Donald Stapleton has never had a problem committing to something.
The former Ameritech technician, who spent 30 years at that job, will step down as president of the Oak Park Youth Baseball/Softball organization (OPYB/S) by the end of the year. Stapleton, who has been an Oak Park resident for 54 years, just finished his 10th year at the commissioner’s post. He’s been coaching T-ball in the league for 15 years.
“I really feel that it’s time,” said the long-time coach, who has skippered the south side Tigers for so many years. “Myself and a few other board members have taken the organization from one point to another and now it’s time for others to take it further along.”
Under Stapleton, the OPYB/S was able to gain 501(c) non-profit status, allowing the organization to be eligible to apply for grants and enabling companies to donate funds as a tax write-off. The T-ball division of the organization was afforded the luxury of sporting actual pro baseball logos and names for its uniforms, which was engineered by Stapleton.
T-ball has always been a soft spot in the coach’s heart. He first joined the board in 1996 when it looked as though members were considering doing away with T-ball for 8-year-olds. Stapleton took it upon himself to keep the age group and the division intact.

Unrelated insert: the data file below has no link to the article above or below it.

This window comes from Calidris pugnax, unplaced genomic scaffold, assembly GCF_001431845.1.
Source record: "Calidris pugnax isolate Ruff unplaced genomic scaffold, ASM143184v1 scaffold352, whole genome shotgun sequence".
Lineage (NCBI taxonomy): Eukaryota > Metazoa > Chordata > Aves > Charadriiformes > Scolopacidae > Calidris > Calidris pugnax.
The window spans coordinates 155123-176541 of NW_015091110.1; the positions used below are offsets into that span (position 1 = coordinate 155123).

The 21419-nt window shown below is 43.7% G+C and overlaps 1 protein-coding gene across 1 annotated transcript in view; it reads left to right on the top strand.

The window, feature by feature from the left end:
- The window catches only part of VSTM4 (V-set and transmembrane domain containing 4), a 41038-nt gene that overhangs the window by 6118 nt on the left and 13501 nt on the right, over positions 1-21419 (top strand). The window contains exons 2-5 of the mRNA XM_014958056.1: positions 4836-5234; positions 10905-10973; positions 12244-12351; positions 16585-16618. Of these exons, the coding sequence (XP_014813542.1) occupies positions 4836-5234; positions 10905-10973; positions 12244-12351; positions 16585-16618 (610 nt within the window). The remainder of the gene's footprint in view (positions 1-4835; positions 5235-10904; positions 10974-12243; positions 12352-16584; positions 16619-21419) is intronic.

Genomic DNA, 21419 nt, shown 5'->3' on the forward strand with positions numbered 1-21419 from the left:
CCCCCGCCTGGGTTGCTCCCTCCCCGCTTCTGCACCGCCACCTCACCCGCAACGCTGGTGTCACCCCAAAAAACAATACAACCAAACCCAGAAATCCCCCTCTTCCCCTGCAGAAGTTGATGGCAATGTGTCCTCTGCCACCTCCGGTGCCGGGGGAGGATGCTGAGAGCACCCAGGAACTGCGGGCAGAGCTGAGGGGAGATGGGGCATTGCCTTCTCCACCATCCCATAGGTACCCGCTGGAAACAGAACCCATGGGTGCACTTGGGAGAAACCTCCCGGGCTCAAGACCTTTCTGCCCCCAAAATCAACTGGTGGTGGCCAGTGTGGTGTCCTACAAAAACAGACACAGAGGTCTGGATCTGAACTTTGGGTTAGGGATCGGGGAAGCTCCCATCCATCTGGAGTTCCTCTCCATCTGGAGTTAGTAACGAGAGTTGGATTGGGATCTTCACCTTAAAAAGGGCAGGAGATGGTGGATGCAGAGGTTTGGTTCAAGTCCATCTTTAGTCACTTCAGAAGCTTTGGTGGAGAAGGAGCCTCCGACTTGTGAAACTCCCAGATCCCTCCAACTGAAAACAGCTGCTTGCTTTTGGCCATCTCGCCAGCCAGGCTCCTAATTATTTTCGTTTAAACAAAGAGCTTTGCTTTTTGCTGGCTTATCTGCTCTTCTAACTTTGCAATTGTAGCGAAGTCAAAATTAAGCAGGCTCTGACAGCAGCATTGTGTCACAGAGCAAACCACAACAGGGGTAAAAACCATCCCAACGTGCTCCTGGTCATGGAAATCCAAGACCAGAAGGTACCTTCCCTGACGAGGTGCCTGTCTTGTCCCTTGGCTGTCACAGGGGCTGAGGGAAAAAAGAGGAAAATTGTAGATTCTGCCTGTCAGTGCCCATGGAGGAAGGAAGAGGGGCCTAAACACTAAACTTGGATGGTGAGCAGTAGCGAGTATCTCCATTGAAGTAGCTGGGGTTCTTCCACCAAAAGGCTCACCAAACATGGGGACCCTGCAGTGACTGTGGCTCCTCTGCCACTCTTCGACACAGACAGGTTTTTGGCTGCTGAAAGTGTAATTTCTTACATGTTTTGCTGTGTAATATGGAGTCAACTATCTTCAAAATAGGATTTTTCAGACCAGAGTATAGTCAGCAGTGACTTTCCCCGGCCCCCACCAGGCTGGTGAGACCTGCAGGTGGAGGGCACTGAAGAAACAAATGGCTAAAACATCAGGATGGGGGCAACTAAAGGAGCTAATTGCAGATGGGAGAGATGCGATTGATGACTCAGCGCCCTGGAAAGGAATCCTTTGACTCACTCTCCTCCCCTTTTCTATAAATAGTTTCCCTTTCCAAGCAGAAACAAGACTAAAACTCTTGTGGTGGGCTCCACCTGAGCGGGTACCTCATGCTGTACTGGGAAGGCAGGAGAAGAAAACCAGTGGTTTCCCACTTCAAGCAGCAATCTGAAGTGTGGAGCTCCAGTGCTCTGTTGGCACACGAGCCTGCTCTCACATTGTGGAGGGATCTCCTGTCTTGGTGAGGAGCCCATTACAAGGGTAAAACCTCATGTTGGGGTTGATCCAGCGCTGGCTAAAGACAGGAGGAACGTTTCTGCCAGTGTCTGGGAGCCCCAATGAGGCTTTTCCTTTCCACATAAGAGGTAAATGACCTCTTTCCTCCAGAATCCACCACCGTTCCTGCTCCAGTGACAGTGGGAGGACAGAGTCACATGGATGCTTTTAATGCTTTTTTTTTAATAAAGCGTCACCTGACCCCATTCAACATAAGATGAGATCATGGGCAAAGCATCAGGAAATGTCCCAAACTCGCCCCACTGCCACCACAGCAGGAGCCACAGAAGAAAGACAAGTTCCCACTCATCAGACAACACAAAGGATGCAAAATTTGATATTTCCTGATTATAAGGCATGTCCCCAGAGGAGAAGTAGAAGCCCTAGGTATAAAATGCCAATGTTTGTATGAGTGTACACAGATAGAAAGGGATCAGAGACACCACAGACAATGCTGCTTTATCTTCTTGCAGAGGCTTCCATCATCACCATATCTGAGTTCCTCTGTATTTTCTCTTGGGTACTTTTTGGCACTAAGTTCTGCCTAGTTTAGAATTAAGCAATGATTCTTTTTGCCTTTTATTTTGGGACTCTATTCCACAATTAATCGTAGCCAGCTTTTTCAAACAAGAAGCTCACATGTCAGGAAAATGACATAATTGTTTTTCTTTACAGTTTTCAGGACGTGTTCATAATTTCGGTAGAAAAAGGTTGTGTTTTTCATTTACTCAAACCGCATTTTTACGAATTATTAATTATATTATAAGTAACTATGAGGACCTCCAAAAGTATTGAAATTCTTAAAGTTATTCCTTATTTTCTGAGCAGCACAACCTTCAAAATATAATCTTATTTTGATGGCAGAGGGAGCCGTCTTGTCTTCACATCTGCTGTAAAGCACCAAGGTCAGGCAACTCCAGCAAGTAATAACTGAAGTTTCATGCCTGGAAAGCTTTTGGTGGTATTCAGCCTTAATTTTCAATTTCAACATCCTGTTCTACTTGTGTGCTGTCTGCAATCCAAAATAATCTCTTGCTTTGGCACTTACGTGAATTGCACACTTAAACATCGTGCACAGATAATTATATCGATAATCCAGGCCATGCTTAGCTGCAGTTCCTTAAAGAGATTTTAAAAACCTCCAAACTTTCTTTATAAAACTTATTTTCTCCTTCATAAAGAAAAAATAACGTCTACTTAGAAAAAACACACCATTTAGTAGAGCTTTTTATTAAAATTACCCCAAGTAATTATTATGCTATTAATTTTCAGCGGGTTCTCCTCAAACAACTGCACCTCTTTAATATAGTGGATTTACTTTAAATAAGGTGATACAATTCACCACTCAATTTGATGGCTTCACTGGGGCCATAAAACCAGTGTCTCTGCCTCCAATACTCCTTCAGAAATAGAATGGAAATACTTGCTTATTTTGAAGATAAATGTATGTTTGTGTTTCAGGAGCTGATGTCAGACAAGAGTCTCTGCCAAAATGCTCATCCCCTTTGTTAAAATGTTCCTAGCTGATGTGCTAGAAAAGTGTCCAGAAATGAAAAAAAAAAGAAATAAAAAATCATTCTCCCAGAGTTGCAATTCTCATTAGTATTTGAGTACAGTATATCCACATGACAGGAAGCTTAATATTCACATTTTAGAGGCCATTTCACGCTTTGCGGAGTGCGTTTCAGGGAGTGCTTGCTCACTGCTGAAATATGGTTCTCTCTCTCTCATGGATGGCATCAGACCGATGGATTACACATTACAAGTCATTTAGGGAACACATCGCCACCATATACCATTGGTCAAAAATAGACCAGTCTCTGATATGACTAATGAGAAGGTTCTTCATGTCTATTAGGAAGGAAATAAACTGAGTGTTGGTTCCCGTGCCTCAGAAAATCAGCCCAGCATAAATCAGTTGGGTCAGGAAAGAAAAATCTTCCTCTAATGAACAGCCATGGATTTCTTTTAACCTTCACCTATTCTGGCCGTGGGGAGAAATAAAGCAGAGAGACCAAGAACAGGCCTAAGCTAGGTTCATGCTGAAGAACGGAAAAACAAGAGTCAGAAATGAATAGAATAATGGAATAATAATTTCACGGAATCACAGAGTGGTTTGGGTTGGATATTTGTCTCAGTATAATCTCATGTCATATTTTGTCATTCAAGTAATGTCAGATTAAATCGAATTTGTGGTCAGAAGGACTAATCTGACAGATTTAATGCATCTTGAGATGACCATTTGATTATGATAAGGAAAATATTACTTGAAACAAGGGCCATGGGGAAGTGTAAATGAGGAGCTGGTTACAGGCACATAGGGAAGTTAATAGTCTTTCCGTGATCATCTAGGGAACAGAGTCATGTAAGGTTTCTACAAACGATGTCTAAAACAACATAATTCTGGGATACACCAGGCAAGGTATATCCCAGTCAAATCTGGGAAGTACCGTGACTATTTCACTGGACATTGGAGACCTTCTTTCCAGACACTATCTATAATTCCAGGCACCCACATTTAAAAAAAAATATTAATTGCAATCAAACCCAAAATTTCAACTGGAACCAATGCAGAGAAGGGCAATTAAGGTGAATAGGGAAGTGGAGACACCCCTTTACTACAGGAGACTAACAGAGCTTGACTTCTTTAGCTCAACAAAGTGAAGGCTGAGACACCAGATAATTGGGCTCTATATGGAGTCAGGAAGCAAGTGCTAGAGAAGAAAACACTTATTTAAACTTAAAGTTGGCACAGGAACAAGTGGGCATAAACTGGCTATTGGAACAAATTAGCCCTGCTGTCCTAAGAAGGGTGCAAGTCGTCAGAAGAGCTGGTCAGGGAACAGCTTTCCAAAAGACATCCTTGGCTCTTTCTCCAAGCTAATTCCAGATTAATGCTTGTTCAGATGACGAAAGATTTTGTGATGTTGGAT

“I felt it was very important, and still do to this day, that in order to learn defense and the fundamentals of baseball, kids at that age should still be hitting off of a tee, as opposed to live pitching,” he said. “Live pitching for youngsters at that age doesn’t make for a whole lot of action or development. I feel it makes them better overall ballplayers in the future.”
Stapleton succeeded in his quest and the effort came to fruition about six years ago when two Oak Park teams played one another in a PONY World Series.
“Those two teams being the best in the state at the time, from Oak Park and playing one another in the World Series is probably one of my most proud moments,” said Stapleton.
He also forged a solid relationship with the Park District of Oak Park, and helped the league acquire a tractor specifically to drag and maintain the ballfields the teams play on.
“He’s been a phenomenal president,” said Sheila Martinotti, a current board member, who, after 12 years, is also stepping down. “Don has always been very involved in every aspect of the organization. Under his leadership, the organization doubled its number of teams.”
As the coach can attest, not everything went smoothly during his time as president.
“It’s very hard to run a large organization that is made up strictly of volunteers because you can’t really fire a volunteer,” he said with a laugh. “My advice for the next president is to be very understanding and look at each situation individually. Get your goals out there early and try to get people to follow through on things.
“The ultimate goal of the job is to make sure the kids are having fun.”